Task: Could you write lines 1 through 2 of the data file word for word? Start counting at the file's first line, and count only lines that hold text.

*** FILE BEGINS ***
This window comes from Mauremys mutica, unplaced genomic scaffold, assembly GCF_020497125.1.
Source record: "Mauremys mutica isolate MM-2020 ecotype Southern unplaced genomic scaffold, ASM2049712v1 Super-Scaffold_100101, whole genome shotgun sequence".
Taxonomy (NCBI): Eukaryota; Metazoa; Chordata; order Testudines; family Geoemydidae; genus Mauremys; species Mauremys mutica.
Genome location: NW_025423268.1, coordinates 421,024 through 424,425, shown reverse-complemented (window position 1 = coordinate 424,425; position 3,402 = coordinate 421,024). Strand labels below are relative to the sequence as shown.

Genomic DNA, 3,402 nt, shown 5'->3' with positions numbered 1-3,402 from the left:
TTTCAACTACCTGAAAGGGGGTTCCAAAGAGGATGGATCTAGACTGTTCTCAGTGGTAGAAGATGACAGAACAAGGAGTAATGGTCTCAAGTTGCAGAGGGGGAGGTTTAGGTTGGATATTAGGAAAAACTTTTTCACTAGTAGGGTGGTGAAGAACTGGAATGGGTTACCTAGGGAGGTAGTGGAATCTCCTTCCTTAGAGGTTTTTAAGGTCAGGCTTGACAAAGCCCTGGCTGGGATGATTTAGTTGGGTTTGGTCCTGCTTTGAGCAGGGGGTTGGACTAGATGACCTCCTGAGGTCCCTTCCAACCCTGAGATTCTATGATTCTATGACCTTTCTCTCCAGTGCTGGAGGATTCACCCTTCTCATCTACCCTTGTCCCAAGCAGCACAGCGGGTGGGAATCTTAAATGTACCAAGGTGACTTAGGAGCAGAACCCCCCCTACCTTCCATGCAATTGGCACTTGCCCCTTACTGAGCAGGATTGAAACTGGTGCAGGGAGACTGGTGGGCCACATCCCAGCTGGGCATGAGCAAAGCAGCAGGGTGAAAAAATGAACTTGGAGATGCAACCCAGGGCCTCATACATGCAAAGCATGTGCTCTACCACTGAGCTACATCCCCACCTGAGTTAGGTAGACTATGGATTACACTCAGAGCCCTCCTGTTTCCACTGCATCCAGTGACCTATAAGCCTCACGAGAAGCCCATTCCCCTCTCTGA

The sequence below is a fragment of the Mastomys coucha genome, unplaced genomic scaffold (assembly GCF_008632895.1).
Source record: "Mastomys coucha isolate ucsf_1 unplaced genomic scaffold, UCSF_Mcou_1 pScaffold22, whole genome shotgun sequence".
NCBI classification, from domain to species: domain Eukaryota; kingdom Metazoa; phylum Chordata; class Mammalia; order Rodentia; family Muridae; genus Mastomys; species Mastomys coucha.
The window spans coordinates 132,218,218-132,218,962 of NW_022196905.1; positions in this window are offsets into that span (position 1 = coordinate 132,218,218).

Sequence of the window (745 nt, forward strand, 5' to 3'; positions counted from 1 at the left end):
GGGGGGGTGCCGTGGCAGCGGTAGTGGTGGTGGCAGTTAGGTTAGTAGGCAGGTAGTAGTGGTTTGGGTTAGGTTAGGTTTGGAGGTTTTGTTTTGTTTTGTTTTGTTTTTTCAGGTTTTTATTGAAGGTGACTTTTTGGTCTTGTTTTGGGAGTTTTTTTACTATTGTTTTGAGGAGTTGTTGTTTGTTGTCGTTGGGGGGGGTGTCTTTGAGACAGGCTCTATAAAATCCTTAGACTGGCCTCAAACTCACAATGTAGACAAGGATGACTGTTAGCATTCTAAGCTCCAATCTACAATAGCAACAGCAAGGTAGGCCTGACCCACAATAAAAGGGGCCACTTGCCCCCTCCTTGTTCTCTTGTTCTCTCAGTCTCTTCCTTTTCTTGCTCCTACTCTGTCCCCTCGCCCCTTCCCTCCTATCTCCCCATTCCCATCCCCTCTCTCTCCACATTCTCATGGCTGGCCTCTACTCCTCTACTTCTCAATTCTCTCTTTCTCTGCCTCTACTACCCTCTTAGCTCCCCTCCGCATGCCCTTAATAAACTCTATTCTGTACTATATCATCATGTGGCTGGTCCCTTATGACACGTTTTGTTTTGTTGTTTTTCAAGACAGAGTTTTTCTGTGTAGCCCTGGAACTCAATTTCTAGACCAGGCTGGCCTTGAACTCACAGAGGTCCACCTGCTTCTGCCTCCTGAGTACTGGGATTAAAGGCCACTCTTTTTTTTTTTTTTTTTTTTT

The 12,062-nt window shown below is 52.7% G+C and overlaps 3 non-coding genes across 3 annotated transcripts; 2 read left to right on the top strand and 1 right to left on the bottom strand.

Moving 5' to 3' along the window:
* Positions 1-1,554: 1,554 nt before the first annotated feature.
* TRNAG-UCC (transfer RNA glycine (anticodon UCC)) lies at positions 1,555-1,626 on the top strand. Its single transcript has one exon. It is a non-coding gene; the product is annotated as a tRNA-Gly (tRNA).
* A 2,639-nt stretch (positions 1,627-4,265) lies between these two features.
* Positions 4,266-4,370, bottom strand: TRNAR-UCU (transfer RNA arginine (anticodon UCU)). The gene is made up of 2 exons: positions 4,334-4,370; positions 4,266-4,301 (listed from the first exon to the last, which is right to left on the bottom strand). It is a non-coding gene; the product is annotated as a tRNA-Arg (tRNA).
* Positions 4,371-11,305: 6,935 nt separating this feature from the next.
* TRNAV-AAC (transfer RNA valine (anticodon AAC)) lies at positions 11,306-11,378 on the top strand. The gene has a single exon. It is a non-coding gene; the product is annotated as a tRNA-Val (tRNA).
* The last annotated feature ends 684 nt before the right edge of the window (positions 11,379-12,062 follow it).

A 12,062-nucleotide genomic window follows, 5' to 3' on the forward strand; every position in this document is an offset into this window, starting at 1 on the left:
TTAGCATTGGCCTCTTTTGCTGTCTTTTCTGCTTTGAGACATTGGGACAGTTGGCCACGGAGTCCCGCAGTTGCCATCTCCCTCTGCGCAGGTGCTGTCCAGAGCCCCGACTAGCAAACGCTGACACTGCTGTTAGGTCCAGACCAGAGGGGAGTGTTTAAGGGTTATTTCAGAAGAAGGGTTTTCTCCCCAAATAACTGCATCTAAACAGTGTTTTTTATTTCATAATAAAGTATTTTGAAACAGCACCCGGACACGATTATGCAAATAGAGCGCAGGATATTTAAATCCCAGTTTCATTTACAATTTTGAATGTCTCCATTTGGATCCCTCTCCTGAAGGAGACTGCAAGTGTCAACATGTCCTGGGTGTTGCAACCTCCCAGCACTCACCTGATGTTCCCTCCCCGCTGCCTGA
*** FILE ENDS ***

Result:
This window comes from Mauremys mutica, unplaced genomic scaffold, assembly GCF_020497125.1.
Source record: "Mauremys mutica isolate MM-2020 ecotype Southern unplaced genomic scaffold, ASM2049712v1 Super-Scaffold_100101, whole genome shotgun sequence".